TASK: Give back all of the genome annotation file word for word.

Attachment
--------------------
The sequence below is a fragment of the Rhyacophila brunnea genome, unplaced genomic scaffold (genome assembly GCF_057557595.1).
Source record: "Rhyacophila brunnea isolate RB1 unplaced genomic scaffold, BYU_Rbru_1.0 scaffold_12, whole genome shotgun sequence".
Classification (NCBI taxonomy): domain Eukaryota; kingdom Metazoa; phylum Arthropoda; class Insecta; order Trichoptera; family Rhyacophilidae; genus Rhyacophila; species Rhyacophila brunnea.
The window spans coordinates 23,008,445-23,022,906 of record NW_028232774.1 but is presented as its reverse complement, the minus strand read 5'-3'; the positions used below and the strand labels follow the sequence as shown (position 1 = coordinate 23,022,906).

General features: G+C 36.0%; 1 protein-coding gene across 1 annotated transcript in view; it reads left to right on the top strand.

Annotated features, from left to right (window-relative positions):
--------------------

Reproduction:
The sequence below is a fragment of the Rhyacophila brunnea genome, unplaced genomic scaffold (genome assembly GCF_057557595.1).
Source record: "Rhyacophila brunnea isolate RB1 unplaced genomic scaffold, BYU_Rbru_1.0 scaffold_12, whole genome shotgun sequence".
Classification (NCBI taxonomy): domain Eukaryota; kingdom Metazoa; phylum Arthropoda; class Insecta; order Trichoptera; family Rhyacophilidae; genus Rhyacophila; species Rhyacophila brunnea.
The window spans coordinates 23,008,445-23,022,906 of record NW_028232774.1 but is presented as its reverse complement, the minus strand read 5'-3'; the positions used below and the strand labels follow the sequence as shown (position 1 = coordinate 23,022,906).

General features: G+C 36.0%; 1 protein-coding gene across 1 annotated transcript in view; it reads left to right on the top strand.

Annotated features, from left to right (window-relative positions):